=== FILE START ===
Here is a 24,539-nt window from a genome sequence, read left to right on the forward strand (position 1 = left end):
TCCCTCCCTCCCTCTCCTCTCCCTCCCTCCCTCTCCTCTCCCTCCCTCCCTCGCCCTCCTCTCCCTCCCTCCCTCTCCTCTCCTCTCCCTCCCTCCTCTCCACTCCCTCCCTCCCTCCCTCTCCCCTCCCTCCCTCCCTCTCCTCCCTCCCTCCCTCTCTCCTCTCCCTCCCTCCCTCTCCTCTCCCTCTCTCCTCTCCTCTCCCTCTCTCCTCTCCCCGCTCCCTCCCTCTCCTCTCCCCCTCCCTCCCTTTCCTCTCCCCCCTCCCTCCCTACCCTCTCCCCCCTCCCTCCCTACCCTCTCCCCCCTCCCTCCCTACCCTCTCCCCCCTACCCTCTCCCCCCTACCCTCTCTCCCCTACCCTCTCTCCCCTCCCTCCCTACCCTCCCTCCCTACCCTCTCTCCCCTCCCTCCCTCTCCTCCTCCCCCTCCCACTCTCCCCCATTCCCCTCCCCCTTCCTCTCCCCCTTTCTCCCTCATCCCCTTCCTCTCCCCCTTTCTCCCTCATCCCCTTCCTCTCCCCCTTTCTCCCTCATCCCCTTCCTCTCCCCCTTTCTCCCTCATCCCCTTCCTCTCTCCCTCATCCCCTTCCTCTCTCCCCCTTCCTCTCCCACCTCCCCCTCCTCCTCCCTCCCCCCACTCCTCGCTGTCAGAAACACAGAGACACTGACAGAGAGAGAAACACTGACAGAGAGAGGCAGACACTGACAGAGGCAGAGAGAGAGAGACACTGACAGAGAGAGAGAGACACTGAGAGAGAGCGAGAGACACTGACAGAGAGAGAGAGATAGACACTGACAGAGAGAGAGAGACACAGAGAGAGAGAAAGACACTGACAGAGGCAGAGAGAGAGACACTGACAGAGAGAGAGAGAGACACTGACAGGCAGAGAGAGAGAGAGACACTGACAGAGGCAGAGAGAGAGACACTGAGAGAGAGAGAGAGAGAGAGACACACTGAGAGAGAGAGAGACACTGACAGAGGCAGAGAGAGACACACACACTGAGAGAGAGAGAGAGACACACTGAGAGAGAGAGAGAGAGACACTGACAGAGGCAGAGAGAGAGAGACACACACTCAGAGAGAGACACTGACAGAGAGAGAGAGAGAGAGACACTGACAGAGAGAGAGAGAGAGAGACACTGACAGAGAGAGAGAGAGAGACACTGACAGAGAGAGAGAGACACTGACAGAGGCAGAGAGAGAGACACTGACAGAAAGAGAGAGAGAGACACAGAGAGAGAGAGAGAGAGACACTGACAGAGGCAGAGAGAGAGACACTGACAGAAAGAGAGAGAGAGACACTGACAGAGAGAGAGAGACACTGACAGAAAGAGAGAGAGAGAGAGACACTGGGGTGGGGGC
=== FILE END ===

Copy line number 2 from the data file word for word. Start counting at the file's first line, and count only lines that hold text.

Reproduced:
TCCCTCCCTCCCTCTCCTCTCCCTCCCTCCCTCTCCTCTCCCTCCCTCCCTCGCCCTCCTCTCCCTCCCTCCCTCTCCTCTCCTCTCCCTCCCTCCTCTCCACTCCCTCCCTCCCTCCCTCTCCCCTCCCTCCCTCCCTCTCCTCCCTCCCTCCCTCTCTCCTCTCCCTCCCTCCCTCTCCTCTCCCTCTCTCCTCTCCTCTCCCTCTCTCCTCTCCCCGCTCCCTCCCTCTCCTCTCCCCCTCCCTCCCTTTCCTCTCCCCCCTCCCTCCCTACCCTCTCCCCCCTCCCTCCCTACCCTCTCCCCCCTCCCTCCCTACCCTCTCCCCCCTACCCTCTCCCCCCTACCCTCTCTCCCCTACCCTCTCTCCCCTCCCTCCCTACCCTCCCTCCCTACCCTCTCTCCCCTCCCTCCCTCTCCTCCTCCCCCTCCCACTCTCCCCCATTCCCCTCCCCCTTCCTCTCCCCCTTTCTCCCTCATCCCCTTCCTCTCCCCCTTTCTCCCTCATCCCCTTCCTCTCCCCCTTTCTCCCTCATCCCCTTCCTCTCCCCCTTTCTCCCTCATCCCCTTCCTCTCTCCCTCATCCCCTTCCTCTCTCCCCCTTCCTCTCCCACCTCCCCCTCCTCCTCCCTCCCCCCACTCCTCGCTGTCAGAAACACAGAGACACTGACAGAGAGAGAAACACTGACAGAGAGAGGCAGACACTGACAGAGGCAGAGAGAGAGAGACACTGACAGAGAGAGAGAGACACTGAGAGAGAGCGAGAGACACTGACAGAGAGAGAGAGATAGACACTGACAGAGAGAGAGAGACACAGAGAGAGAGAAAGACACTGACAGAGGCAGAGAGAGAGACACTGACAGAGAGAGAGAGAGACACTGACAGGCAGAGAGAGAGAGAGACACTGACAGAGGCAGAGAGAGAGACACTGAGAGAGAGAGAGAGAGAGAGACACACTGAGAGAGAGAGAGACACTGACAGAGGCAGAGAGAGACACACACACTGAGAGAGAGAGAGAGACACACTGAGAGAGAGAGAGAGAGACACTGACAGAGGCAGAGAGAGAGAGACACACACTCAGAGAGAGACACTGACAGAGAGAGAGAGAGAGAGACACTGACAGAGAGAGAGAGAGAGAGACACTGACAGAGAGAGAGAGAGAGACACTGACAGAGAGAGAGAGACACTGACAGAGGCAGAGAGAGAGACACTGACAGAAAGAGAGAGAGAGACACAGAGAGAGAGAGAGAGAGACACTGACAGAGGCAGAGAGAGAGACACTGACAGAAAGAGAGAGAGAGACACTGACAGAGAGAGAGAGACACTGACAGAAAGAGAGAGAGAGAGAGACACTGGGGTGGGGGC